United recently announced a number of fleet changes that will be welcome news to elites at the 1K and Global Services level, clearly listening to customer feedback. Will American follow suit?
Adding Premium Seats Back to Planes
In the past two weeks, United made a few announcements regarding the number of premium seats they are adding back to their fleet. This is welcome news for frequent flyers as well as those who prefer to buy premium tickets, even those who simply want to buy an inexpensive upgrade from time-to-time.
First, a retrofit of United 767-300 aircraft from 30 business class seats to 46 Polaris seats plus 22 premium economy seats. One of the last moves that American made positively affecting their fleet in a similar capacity was their move to standardize trans-continental flights with A321-T aircraft and offer the only true first class product in the US market.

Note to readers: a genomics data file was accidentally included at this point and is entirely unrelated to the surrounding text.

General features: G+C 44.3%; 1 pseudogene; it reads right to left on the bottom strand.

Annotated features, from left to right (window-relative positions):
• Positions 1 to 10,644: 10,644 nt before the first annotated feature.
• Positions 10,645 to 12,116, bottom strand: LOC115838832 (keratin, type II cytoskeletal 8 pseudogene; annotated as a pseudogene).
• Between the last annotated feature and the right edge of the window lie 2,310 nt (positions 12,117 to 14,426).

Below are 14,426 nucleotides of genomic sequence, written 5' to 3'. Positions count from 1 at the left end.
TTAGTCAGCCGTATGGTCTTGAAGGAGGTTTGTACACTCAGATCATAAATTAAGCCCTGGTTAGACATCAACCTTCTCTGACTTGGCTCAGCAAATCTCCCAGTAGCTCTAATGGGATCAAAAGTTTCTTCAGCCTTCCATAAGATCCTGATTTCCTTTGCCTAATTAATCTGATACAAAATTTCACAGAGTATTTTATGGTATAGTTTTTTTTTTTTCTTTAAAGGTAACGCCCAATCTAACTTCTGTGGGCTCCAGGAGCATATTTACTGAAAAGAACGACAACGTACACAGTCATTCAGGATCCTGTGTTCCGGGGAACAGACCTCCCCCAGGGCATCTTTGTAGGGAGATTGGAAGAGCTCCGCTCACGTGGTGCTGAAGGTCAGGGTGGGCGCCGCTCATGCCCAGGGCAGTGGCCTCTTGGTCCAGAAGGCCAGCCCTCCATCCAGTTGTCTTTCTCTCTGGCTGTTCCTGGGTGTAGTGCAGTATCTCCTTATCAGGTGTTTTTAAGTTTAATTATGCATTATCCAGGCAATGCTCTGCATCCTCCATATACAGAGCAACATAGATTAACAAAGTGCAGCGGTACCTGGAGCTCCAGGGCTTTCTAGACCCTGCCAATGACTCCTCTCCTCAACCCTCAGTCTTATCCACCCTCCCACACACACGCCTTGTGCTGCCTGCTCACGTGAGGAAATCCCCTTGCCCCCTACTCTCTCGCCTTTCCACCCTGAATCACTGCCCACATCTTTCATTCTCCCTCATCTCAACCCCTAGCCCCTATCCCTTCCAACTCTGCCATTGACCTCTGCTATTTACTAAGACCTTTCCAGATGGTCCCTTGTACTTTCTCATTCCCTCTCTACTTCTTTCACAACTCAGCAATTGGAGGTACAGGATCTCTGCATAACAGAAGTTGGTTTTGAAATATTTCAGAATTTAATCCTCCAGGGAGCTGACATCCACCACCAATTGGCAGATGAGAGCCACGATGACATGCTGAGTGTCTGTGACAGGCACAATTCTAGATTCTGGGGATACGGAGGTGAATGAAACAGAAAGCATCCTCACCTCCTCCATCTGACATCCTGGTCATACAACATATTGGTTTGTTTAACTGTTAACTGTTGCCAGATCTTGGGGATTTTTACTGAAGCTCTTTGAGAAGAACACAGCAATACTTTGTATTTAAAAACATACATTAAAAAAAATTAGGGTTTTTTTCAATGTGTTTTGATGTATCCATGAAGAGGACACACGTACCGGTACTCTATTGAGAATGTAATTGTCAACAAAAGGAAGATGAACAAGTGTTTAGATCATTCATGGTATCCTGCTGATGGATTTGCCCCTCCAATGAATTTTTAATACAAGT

Matthew covered many of these changes earlier in the week in aggregate but the addition of new CRJ 550 aircraft that are also premium-heavy and a statement of their mission indicated United knew they were missing the market.
E-170/175s Are My Favorite Domestic Equipment
Traditionally, regional jets were both the bane of frequent flyer’s existence and an absolute necessity. Narrow jets like the Embraer 135/145 or CRJ 200, 700, and 900 didn’t have room for rollaboard suitcases forcing business flyers to leave them at the plane door and hope for the best as they waited for them to arrive following the flight. They didn’t offer wifi, nor IFE, little to no first class seats, headspace was cramped and mechanical delays became the norm.
The Embraer 170/175 series changed all of that. Passengers could bring standard rollaboard suitcases on the plane, they came equipped with wifi which in-turn offered IFE to passenger devices, galleys with capabilities for hot meals, longer range and most importantly, 9-12 seats in first class respectively.